Department of Ecology (DOE) - Water Rights
During November and December I made and maintained contact with the
Department of Ecology. I had worked indirectly with the Washington DOE on watershed
planning processes in the past and strongly desired the opportunity to better
understand their role and relationship with statewide stakeholders. The Walla
Walla branch of the DOE focuses specifically on water issues in the basin and
is a perfect match for my personal and career interests. I have acquired a detailed
understanding of and passion for water law and policy in the western United
States and hope to continue in this field. I also intend to do my thesis on
watershed restoration approaches and explore the role that federal agencies
play in this process. An internship with the DOE perfectly complemented my interests
in water management and allowed me to apply my working knowledge of water resource
issues in WA.
I began working at the beginning of February with Bill Neve, the water master for the Walla Walla basin, and spent on average about 3-5 hours a week at the DOE office. Work in the office included organizing filed water rights, researching and becoming familiarized with Washington water policy, discussing basin issues and management procedures with Bill, helping individuals who come into the office, attending select DOE meetings and pursuing individual projects. Bill was a wonderful mentor. Every time I came into the office, he took time to answer my questions and discuss weekly happenings. He helped me to better understand water management in WA from an agency perspective. It is great to hear Bill's opinions on contentious issues; he is very knowledgeable and has a holistic perspective. It was especially nice to talk to Bill after a contentious watershed planning meeting. He helped me to understand the many sides of all the issues, especially on matters regarding instream flows.
Organizing water rights files was tedious at times, but very interesting. I became very familiar with water rights documentation and maps. Bill encouraged me to look through some of the files, decipher the water rights, skim water examination reports and read the various correspondences. Some files were very thin, containing only a few water rights certificates. Other folders were very thick, full of correspondences and reports. One such file had extensive documentation on a water rights violation and an ensuing lawsuit brought against an individual by the state. It was thrilling to read through the legal proceedings. I learned a lot through this process while at the same time compiling and organizing important documents for the office.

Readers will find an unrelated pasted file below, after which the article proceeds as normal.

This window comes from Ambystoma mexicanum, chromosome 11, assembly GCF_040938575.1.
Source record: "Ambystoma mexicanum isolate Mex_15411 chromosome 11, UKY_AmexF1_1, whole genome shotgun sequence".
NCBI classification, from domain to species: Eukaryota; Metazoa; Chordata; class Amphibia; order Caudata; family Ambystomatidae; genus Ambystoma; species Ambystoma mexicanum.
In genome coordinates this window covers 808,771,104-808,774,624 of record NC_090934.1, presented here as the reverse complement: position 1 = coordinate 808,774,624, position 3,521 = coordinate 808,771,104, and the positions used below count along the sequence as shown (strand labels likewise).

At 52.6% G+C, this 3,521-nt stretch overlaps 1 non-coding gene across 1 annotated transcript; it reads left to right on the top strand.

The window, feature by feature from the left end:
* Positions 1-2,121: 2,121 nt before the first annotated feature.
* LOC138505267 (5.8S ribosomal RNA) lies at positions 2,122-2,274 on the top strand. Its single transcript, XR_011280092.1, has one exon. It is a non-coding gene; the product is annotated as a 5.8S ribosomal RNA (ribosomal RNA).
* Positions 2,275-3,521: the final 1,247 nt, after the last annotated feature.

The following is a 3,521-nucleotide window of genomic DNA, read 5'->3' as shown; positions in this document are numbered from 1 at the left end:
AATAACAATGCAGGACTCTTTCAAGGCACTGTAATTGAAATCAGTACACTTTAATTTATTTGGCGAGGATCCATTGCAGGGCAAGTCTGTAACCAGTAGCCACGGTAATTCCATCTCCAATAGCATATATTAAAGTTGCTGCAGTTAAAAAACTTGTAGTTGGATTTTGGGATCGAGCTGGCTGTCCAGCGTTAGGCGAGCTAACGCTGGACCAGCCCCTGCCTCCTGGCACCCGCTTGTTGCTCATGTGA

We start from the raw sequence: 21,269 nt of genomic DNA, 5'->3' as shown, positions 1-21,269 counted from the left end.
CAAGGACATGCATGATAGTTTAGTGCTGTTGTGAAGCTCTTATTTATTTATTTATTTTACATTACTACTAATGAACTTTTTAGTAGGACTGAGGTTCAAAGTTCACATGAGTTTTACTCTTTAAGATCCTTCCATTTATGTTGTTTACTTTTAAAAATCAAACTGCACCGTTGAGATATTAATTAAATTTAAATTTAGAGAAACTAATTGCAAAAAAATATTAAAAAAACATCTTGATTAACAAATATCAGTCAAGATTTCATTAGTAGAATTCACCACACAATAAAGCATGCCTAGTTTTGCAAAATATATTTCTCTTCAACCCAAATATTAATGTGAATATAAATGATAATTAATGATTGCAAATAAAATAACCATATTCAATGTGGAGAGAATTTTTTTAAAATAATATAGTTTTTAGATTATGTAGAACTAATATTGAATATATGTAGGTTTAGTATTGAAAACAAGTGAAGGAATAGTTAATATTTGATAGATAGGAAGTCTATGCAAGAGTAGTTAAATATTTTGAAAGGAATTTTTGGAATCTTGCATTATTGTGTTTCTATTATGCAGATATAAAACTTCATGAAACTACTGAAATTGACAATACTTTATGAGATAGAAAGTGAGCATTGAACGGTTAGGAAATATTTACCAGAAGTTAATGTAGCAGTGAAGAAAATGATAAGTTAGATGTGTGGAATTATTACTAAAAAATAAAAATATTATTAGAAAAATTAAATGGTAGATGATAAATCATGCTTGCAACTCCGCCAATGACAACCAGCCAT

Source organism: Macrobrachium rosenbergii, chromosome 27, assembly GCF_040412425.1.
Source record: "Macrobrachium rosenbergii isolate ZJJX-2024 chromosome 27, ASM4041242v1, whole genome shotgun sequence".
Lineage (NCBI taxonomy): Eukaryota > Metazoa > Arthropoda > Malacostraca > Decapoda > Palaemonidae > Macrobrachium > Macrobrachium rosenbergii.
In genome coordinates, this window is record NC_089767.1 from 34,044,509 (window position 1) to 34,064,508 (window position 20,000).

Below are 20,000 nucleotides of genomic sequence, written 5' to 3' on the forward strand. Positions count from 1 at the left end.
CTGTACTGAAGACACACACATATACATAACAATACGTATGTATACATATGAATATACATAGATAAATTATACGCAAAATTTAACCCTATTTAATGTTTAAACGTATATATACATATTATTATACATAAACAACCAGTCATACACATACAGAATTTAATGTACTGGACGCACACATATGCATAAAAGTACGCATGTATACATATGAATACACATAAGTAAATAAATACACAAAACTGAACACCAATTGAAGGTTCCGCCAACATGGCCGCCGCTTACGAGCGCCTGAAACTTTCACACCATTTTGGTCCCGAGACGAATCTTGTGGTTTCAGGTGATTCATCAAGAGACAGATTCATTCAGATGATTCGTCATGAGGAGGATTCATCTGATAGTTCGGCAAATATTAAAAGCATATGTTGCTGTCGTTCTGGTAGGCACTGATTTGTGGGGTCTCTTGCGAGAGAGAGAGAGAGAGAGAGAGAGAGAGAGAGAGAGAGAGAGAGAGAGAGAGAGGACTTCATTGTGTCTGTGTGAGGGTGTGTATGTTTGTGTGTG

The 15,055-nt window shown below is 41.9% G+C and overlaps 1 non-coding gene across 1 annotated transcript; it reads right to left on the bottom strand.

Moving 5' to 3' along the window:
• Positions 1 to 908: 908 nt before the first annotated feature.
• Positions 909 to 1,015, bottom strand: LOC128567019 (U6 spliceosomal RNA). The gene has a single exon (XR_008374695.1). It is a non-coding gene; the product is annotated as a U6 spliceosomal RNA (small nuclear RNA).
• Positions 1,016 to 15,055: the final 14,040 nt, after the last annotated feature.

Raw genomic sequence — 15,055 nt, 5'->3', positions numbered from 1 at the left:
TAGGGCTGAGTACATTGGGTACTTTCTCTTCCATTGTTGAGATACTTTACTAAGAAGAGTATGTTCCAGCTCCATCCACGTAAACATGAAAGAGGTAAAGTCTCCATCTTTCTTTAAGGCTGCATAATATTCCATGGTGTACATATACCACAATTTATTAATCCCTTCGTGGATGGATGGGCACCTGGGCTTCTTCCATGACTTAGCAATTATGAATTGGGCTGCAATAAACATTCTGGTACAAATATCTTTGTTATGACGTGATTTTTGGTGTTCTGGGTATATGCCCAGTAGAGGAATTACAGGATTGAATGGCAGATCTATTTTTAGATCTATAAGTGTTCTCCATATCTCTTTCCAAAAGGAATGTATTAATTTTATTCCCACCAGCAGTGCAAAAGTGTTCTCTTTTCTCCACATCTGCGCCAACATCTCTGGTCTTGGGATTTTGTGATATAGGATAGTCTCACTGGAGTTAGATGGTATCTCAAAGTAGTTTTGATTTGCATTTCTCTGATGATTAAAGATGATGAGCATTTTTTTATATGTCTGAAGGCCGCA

The most exciting part of the internship was definitely my individual project which was to place a riparian area into a conservation easement. Bill works in the office alone and only has time for so many projects and tasks, so he wanted me to help out with some things that he has not yet gotten around to. In 1998 the Department of Ecology purchased several hundred acres of riparian habitat and 8.23 cubic feet per second (cfs) of water from a local landowner for instream needs on the Lower Walla Walla River. Their goal is to increase base flows in the river and improve aquatic habitat for fish and other species, namely those with ESA listings such as middle Columbia River steelhead, and Columbia Basin bull trout. The Lower Walla Walla River lies in a valley that has been dominated by agriculture for over 100 years. Farming related activities, including channel straightening, and recent local development has accelerated riverbank erosion which degrades water quality. The DOE recognizes the importance of these areas and seeks to preserve them through the purchase of water rights and conservation easements. The land is currently placed in the Conservation Reserve Enhancement Program (CREP) in which the landowner is paid to restore a vegetative buffer in the riparian area by planting native plants and prohibiting development or related disturbances. Once the CREP agreement is terminated, in April 2016, the land is automatically transferred to the DOE. The DOE has not drafted a formal document to outline the parameters of the conservation easement and does not even have the resources to manage the land once this happens. Bill wants to ensure that this land is properly managed when the CREP agreement ends. We discussed possible solutions and determined that it would be best to place the land in a permanent conservation easement with a land trust, more specifically the Blue Mountain Land Trust. This easement will ensure that the land is monitored and managed in perpetuity.